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A bill in Oklahoma that would, if enacted, encourage teachers to present the "scientific strengths and scientific weaknesses" of "controversial" topics such as "biological evolution" and "global warming" is back from the dead.
The source of the documents revealing the strategy of the Heartland Institute's campaign to undermine the public's understanding of climate science — including by producing and distributing K-12 curriculum materials propounding climate change denial — revealed himself to be Dr. Peter Gleick, the hydroclimatologist who heads the Pacific Institute for Studies in Development, Environment, and Security.
"Leaked documents suggest that an organization known for attacking climate science is planning a new push to undermine the teaching of global warming in public schools, the latest indication that climate change is becoming a part of the nation’s culture wars," reported The New York Times (February 15, 2012). The documents in question were obtained from the Heartland Institute, a non-profit organization best known for its attacks on climate science, and posted at DeSmogBlog (February 14, 2012), which "exists to clear the PR pollution that is clouding the science on climate change."
Senate Bill 1742 (document), prefiled in the Oklahoma Senate, is apparently the sixth antievolution bill of 2012, following on the heels of two bills in New Hampshire, two bills in Missouri, and one bill in Indiana.
The week of launching NCSE's new climate change initiative reaches its climax. For Friday, January 20, there are no new press releases, videos, or book excerpts. New coverage in the press of the initiative includes KQED's Climate Watch blog (January 17, 2012). And the launch of the initiative prompts The Takeaway (January 18, 2012) to interview Susan Buhr about the need to defend and support climate education. Plus Eugenie C. Scott is interviewed on the Canadian Broadcasting Corporation's As it Happens (January 18, 2012, beginning at about 10:00) and NPR's Science Friday (January 20, 2012).
Yet more information, resources, and coverage regarding NCSE's new initiative aimed at defending the teaching of climate change. For Thursday, January 19, there is a sample chapter (PDF) from Shawn Lawrence Otto's Fool Me Twice, and a two-part video (part one, part two) on climate change misconceptions by Peter Gleick. New coverage in the press includes Chris Mooney at the DeSmog blog (January 17, 2012), Lynne Peeples at the Huffington Post (January 18, 2012), Think Progress (January 18, 2012), and New Scientist (January 19, 2012). Plus Eugenie C. Scott discusses the initiative with Steve Mirsky for Scientific American's podcast (January 16, 2012).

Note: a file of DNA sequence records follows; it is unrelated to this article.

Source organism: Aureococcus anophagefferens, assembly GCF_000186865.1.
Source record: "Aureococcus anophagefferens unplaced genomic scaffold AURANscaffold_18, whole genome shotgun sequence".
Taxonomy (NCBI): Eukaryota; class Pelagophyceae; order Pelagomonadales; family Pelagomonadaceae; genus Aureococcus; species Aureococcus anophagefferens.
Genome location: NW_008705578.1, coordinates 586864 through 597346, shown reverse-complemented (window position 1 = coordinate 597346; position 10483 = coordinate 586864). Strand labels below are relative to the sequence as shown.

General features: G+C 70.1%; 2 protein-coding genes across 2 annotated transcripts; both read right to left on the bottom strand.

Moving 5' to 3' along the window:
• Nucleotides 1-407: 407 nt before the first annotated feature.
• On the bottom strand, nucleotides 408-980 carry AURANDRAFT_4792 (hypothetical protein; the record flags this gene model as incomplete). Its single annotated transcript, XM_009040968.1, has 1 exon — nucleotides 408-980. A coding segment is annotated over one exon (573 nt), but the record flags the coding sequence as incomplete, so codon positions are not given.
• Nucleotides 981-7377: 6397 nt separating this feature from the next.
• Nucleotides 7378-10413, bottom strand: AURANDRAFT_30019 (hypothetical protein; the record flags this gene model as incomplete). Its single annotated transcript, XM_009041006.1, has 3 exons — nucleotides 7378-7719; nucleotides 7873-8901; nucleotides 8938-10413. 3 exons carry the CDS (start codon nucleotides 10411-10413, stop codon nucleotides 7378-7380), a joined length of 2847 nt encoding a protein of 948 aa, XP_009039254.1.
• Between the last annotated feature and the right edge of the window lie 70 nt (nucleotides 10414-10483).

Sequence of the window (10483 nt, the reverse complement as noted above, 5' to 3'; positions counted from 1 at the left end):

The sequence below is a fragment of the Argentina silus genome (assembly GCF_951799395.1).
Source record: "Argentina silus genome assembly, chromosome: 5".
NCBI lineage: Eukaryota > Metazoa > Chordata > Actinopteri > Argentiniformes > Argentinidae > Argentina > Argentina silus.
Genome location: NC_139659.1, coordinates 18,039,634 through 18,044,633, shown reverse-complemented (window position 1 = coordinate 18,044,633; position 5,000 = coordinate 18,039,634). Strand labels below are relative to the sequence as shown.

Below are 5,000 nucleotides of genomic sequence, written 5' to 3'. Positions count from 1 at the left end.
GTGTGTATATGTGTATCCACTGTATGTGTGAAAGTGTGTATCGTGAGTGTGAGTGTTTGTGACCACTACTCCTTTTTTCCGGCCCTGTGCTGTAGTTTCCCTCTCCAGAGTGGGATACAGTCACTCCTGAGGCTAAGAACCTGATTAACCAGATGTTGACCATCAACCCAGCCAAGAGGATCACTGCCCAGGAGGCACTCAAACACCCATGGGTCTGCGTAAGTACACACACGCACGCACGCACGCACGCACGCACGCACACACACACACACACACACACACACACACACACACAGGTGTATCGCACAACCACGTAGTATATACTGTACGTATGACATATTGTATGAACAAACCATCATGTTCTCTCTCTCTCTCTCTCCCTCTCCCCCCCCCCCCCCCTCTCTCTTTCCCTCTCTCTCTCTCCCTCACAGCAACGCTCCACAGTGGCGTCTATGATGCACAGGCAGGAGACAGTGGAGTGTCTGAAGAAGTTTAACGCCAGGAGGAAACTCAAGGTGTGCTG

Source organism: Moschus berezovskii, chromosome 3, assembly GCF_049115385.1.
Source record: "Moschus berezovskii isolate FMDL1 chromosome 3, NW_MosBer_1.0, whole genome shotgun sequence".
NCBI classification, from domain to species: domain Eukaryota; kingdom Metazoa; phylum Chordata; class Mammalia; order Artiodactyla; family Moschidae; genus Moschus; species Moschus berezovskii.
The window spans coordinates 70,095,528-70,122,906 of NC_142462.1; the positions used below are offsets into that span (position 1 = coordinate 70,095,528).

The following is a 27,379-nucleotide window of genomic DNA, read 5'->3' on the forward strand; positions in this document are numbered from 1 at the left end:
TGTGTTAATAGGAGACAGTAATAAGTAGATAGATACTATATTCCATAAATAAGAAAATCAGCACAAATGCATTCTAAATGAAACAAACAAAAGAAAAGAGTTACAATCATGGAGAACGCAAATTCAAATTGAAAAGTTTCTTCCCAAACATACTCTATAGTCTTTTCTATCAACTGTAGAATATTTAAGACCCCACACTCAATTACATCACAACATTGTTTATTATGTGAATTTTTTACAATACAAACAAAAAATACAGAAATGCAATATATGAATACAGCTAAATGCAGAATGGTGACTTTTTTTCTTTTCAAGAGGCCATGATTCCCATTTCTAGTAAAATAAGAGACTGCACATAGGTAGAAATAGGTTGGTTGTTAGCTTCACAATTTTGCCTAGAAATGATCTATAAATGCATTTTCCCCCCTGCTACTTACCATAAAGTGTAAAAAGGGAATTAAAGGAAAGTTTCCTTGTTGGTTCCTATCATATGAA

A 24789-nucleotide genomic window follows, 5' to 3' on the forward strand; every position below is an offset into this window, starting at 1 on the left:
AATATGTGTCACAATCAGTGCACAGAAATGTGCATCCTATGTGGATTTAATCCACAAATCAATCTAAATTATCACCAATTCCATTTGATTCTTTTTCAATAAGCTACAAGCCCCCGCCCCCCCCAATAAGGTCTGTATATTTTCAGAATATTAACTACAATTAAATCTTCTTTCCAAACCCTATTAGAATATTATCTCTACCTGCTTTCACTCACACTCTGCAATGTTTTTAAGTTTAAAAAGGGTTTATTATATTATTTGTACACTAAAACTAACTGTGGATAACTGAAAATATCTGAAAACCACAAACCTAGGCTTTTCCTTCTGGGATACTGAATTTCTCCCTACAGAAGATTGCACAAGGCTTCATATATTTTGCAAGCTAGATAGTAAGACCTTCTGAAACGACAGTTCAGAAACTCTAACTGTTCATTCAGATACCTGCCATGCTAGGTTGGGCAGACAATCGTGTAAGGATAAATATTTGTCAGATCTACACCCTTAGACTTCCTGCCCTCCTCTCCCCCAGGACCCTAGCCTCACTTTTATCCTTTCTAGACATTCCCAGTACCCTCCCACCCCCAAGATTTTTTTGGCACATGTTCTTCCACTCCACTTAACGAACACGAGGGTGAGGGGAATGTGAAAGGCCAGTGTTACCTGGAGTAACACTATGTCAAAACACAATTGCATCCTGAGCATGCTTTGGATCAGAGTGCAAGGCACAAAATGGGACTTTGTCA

More information, resources, and coverage regarding NCSE's new initiative aimed at defending the teaching of climate change. For Wednesday, January 18, there is a press release about the addition of Mark McCaffrey to NCSE's staff, a sample chapter (PDF) from L. Hunter Lovins and Boyd Cohen's Climate Capitalism, and a video interview of Eugenie C. Scott. New coverage in the press of the initiative includes Erica Gies's blog at Forbes (January 17, 2012), MSNBC's Cosmic Log (January 17, 2012), and John Farrell's blog at Forbes (January 18, 2012). Plus Eugenie C. Scott was the guest on Chris Mooney's Point of Inquiry podcast for January 16, 2012.
The launch of NCSE's new initiative aimed at defending the teaching of climate change continues. For Tuesday, January 17, there is a press release about the addition of the climate scientist Peter Gleick to NCSE's board of directors, a sample chapter (PDF) from Robert Henson's The Rough Guide to Climate Change, and a video interview of Peter Gleick. (UPDATE: Dr. Gleick will not be joining the NCSE board. See Source of Heartland leak steps forward.)New coverage in the press of the initiative includes Nature (January 16, 2012), Ars Technica (January 16, 2012), Science Insider (January 17, 2012), the Houston Chronicle's science blog (January 17, 2012), and The New York Times's Green blog (January 17, 2012).
NCSE is proud to announce the launch of its new initiative aimed at defending the teaching of climate change. Like evolution, climate change is accepted by the scientific community but controversial among the public. As a result, educators trying to teach climate change, like their counterparts trying to teach evolution, are often likewise pressured to compromise the scientific and pedagogical integrity of their instruction.